As Paul’s aggressive, “my way or the highway” attitude threatens to wreck Ansel’s progress (along with giving us plenty of good reasons for Claire’s initial departure), Terry and Mick continue to hover in the background, promising to take the grubby deprogrammer apart and put him together backward if they don’t get their promised cash. Will Ansel be able to keep his own wreck of a life together long enough to save Claire or will it all end up being the straw that broke the camel’s back?
After gaining some measure of notice with the clever “raised by wolves” short The Cub (2013), Stearns really kicks down the door and blowtorches the joint with his debut full-length, Faults. As with John Maclean’s similarly excellent Slow West (2015), Stearns’ film is a perfect synthesis of form, theme, performance and technique, each element blending into and leading into the next like Ouroboros eating its tail. The script is tight, taut and full of exceptional dialogue, giving the film the feel of a really good stage play, a feeling reinforced by the tendency to confine the action to small, contained locations (the motel room, the van, Ansel’s car). Faults is the kind of film that can hold an audience rapt with nothing more than two characters talking, a definitively old-fashioned notion in this era of sensory overload.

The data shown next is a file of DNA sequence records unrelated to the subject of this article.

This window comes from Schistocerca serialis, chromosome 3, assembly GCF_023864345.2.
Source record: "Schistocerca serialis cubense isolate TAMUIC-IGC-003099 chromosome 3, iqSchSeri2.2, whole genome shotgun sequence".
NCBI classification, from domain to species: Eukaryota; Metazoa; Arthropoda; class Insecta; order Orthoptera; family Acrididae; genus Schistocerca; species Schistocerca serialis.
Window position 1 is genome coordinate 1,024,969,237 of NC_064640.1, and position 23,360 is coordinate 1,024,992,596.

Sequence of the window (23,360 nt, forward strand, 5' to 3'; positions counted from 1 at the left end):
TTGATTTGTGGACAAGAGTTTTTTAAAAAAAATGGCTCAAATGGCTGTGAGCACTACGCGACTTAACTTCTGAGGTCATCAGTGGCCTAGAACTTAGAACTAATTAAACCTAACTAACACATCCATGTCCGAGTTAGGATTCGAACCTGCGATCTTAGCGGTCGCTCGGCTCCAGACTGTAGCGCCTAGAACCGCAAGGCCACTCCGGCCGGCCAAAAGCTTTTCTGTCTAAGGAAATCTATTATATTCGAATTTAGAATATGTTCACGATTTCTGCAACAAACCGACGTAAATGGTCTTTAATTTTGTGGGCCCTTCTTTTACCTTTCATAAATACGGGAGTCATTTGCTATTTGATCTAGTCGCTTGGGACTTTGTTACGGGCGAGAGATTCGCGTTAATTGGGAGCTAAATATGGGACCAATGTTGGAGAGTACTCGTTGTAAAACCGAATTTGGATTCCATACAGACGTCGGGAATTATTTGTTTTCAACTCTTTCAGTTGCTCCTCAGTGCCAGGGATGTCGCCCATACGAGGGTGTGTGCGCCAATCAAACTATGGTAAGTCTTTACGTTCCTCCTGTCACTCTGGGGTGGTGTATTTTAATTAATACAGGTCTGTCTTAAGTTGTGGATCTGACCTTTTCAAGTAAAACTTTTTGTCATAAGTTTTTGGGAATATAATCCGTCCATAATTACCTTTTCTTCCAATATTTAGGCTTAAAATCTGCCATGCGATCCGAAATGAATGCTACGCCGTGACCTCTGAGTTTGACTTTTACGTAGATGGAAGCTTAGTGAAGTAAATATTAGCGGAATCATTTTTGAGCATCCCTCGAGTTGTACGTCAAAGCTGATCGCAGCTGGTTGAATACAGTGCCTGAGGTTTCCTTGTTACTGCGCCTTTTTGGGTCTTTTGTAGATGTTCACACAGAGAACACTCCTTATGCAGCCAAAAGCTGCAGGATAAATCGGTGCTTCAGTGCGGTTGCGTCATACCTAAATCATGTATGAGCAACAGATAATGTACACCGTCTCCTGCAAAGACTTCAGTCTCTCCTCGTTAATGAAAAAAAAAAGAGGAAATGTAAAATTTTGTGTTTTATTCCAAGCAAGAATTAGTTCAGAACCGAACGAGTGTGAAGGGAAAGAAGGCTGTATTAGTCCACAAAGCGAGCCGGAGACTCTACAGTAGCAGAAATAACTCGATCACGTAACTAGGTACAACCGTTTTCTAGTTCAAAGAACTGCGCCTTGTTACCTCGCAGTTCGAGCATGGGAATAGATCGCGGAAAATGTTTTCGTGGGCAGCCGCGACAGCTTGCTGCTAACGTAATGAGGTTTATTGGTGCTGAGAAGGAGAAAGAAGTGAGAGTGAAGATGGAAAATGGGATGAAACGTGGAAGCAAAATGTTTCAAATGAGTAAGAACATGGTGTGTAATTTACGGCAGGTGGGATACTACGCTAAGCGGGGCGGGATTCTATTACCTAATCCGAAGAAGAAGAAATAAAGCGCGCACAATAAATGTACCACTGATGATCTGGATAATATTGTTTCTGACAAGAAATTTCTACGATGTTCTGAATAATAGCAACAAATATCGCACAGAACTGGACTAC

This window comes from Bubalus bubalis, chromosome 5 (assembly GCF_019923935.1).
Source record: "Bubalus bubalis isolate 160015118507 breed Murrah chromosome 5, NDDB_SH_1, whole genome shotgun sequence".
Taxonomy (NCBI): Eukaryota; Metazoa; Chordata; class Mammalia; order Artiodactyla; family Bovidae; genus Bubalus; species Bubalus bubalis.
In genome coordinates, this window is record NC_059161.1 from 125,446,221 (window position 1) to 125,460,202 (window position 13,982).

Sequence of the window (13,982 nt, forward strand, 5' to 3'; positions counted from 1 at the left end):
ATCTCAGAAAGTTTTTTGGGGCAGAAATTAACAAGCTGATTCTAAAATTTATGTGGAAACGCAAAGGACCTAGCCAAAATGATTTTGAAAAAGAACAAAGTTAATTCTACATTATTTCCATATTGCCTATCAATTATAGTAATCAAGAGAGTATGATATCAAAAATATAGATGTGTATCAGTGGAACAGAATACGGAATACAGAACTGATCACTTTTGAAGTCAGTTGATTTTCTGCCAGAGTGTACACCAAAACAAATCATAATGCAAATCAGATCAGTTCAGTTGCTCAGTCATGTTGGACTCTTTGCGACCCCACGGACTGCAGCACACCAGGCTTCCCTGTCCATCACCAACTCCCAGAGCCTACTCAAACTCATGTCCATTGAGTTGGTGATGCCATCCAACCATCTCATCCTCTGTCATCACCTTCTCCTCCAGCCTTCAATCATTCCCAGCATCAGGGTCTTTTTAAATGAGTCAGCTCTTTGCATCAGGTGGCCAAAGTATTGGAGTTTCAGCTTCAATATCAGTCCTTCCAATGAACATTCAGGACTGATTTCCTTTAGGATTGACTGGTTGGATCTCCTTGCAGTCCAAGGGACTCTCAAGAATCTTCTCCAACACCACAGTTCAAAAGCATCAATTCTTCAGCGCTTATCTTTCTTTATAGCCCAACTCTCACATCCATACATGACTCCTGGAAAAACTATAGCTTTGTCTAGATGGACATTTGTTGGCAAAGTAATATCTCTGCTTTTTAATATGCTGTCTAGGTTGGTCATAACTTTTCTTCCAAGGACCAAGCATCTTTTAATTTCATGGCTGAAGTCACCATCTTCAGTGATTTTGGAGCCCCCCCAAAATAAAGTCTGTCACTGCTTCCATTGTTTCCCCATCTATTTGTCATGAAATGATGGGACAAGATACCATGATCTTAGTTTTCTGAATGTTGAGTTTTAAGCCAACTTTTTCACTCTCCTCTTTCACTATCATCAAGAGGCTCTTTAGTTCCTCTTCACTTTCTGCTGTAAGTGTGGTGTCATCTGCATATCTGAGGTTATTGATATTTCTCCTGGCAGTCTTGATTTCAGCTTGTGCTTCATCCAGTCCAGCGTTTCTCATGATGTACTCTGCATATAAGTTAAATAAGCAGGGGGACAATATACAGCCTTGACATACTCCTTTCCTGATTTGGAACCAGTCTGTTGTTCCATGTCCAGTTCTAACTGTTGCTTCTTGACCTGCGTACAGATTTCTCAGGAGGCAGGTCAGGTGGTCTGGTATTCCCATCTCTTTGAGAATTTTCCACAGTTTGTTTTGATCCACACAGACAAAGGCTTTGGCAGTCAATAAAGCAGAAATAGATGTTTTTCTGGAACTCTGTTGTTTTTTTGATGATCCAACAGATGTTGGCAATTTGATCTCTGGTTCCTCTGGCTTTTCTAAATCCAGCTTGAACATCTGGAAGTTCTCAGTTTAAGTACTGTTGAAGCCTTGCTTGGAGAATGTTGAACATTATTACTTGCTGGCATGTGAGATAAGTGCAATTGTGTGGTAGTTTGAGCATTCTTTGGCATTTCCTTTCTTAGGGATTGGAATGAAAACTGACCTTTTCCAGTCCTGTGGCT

Cinematographer Michael Ragen shoots some incredibly beautiful, evocative images, doubly impressive when one considers that Faults is his full-length debut, as well, after a series of shorts and music videos. Ragen was also responsible for shooting The Cub, so here’s to hoping that his relationship with Stearns continues to bear such impressive fruit. Ragen’s often dreamlike images are perfectly complimented by Heather McIntosh’s whimsical score: the score helps to leaven the film’s darker edges and accentuates the more absurd comedy elements quite nicely. Faults looks and sounds consistently great, making it one of the more attractive films to come down the pike this year.
Towering over everything like a pair of Titans, however, are the astounding performances by Leland Orser and Mary Elizabeth Winstead. Despite how great the script and production is, despite the raft of solid supporting performances (Ellis and Grant are particularly good as Claire’s parents) and the tight sense of economy, Faults is, at its heart, a two character study and those two characters are Ansel Roth and Claire, Leland Orser and Mary Elizabeth Winstead. If there are any cracks in this foundation, any failure on the part of the principals to take us “all the way,” than Faults would become just a curiosity, a kindred spirit to Jane Campion’s odd Holy Smoke (1999). Luckily for us all, Orser and Winstead turn in two of the very best performances of the entire year.